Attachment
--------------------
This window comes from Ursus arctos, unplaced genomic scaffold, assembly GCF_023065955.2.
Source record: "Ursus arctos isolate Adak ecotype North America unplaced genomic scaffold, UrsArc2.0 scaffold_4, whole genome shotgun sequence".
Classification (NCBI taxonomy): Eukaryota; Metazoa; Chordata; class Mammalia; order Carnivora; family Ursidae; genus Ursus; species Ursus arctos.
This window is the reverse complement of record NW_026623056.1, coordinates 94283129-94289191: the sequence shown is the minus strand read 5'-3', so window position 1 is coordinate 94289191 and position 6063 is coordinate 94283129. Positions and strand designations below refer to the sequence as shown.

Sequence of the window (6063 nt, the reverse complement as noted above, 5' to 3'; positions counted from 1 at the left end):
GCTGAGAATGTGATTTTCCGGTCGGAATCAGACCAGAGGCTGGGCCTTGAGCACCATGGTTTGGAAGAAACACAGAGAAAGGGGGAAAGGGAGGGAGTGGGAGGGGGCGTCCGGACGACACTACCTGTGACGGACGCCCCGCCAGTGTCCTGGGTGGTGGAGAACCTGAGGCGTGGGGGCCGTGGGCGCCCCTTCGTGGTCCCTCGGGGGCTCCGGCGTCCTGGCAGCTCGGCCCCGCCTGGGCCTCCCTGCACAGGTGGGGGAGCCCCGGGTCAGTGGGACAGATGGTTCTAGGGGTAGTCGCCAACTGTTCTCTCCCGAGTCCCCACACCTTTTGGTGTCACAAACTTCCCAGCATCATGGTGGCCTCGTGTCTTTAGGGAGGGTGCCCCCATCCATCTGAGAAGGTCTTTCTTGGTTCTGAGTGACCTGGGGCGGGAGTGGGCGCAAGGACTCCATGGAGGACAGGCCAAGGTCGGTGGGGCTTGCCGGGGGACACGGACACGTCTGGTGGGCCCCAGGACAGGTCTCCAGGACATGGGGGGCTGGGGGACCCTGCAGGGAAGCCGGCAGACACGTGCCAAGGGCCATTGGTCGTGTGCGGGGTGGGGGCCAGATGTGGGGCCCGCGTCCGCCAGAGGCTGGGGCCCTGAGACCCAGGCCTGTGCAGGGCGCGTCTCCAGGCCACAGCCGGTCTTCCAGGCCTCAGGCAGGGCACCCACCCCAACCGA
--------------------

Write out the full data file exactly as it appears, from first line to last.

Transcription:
This window comes from Ursus arctos, unplaced genomic scaffold, assembly GCF_023065955.2.
Source record: "Ursus arctos isolate Adak ecotype North America unplaced genomic scaffold, UrsArc2.0 scaffold_4, whole genome shotgun sequence".
Classification (NCBI taxonomy): Eukaryota; Metazoa; Chordata; class Mammalia; order Carnivora; family Ursidae; genus Ursus; species Ursus arctos.
This window is the reverse complement of record NW_026623056.1, coordinates 94283129-94289191: the sequence shown is the minus strand read 5'-3', so window position 1 is coordinate 94289191 and position 6063 is coordinate 94283129. Positions and strand designations below refer to the sequence as shown.

Sequence of the window (6063 nt, the reverse complement as noted above, 5' to 3'; positions counted from 1 at the left end):
GCTGAGAATGTGATTTTCCGGTCGGAATCAGACCAGAGGCTGGGCCTTGAGCACCATGGTTTGGAAGAAACACAGAGAAAGGGGGAAAGGGAGGGAGTGGGAGGGGGCGTCCGGACGACACTACCTGTGACGGACGCCCCGCCAGTGTCCTGGGTGGTGGAGAACCTGAGGCGTGGGGGCCGTGGGCGCCCCTTCGTGGTCCCTCGGGGGCTCCGGCGTCCTGGCAGCTCGGCCCCGCCTGGGCCTCCCTGCACAGGTGGGGGAGCCCCGGGTCAGTGGGACAGATGGTTCTAGGGGTAGTCGCCAACTGTTCTCTCCCGAGTCCCCACACCTTTTGGTGTCACAAACTTCCCAGCATCATGGTGGCCTCGTGTCTTTAGGGAGGGTGCCCCCATCCATCTGAGAAGGTCTTTCTTGGTTCTGAGTGACCTGGGGCGGGAGTGGGCGCAAGGACTCCATGGAGGACAGGCCAAGGTCGGTGGGGCTTGCCGGGGGACACGGACACGTCTGGTGGGCCCCAGGACAGGTCTCCAGGACATGGGGGGCTGGGGGACCCTGCAGGGAAGCCGGCAGACACGTGCCAAGGGCCATTGGTCGTGTGCGGGGTGGGGGCCAGATGTGGGGCCCGCGTCCGCCAGAGGCTGGGGCCCTGAGACCCAGGCCTGTGCAGGGCGCGTCTCCAGGCCACAGCCGGTCTTCCAGGCCTCAGGCAGGGCACCCACCCCAACCGA